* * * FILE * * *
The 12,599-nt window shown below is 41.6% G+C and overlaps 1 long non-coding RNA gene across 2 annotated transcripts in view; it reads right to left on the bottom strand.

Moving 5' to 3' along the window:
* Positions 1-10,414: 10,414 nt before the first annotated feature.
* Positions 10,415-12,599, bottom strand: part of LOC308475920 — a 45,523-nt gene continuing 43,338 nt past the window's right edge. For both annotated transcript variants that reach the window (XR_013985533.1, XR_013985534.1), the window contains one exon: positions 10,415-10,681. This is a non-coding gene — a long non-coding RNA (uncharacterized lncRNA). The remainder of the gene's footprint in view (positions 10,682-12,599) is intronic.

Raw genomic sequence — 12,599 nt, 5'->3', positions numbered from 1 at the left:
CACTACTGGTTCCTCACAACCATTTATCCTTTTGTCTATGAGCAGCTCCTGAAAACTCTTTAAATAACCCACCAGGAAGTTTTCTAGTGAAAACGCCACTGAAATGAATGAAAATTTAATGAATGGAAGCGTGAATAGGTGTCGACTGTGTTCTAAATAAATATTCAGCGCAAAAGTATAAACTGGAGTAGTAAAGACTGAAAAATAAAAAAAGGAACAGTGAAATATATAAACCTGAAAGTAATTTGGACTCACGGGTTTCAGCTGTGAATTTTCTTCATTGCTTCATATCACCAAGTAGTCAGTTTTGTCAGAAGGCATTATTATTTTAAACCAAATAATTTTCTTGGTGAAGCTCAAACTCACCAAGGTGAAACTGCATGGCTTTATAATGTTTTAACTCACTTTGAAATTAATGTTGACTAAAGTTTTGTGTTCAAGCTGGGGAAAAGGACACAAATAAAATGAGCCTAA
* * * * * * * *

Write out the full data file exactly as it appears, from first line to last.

The 12,599-nt window shown below is 41.6% G+C and overlaps 1 long non-coding RNA gene across 2 annotated transcripts in view; it reads right to left on the bottom strand.

Moving 5' to 3' along the window:
* Positions 1-10,414: 10,414 nt before the first annotated feature.
* Positions 10,415-12,599, bottom strand: part of LOC308475920 — a 45,523-nt gene continuing 43,338 nt past the window's right edge. For both annotated transcript variants that reach the window (XR_013985533.1, XR_013985534.1), the window contains one exon: positions 10,415-10,681. This is a non-coding gene — a long non-coding RNA (uncharacterized lncRNA). The remainder of the gene's footprint in view (positions 10,682-12,599) is intronic.

Raw genomic sequence — 12,599 nt, 5'->3', positions numbered from 1 at the left:
CACTACTGGTTCCTCACAACCATTTATCCTTTTGTCTATGAGCAGCTCCTGAAAACTCTTTAAATAACCCACCAGGAAGTTTTCTAGTGAAAACGCCACTGAAATGAATGAAAATTTAATGAATGGAAGCGTGAATAGGTGTCGACTGTGTTCTAAATAAATATTCAGCGCAAAAGTATAAACTGGAGTAGTAAAGACTGAAAAATAAAAAAAGGAACAGTGAAATATATAAACCTGAAAGTAATTTGGACTCACGGGTTTCAGCTGTGAATTTTCTTCATTGCTTCATATCACCAAGTAGTCAGTTTTGTCAGAAGGCATTATTATTTTAAACCAAATAATTTTCTTGGTGAAGCTCAAACTCACCAAGGTGAAACTGCATGGCTTTATAATGTTTTAACTCACTTTGAAATTAATGTTGACTAAAGTTTTGTGTTCAAGCTGGGGAAAAGGACACAAATAAAATGAGCCTAA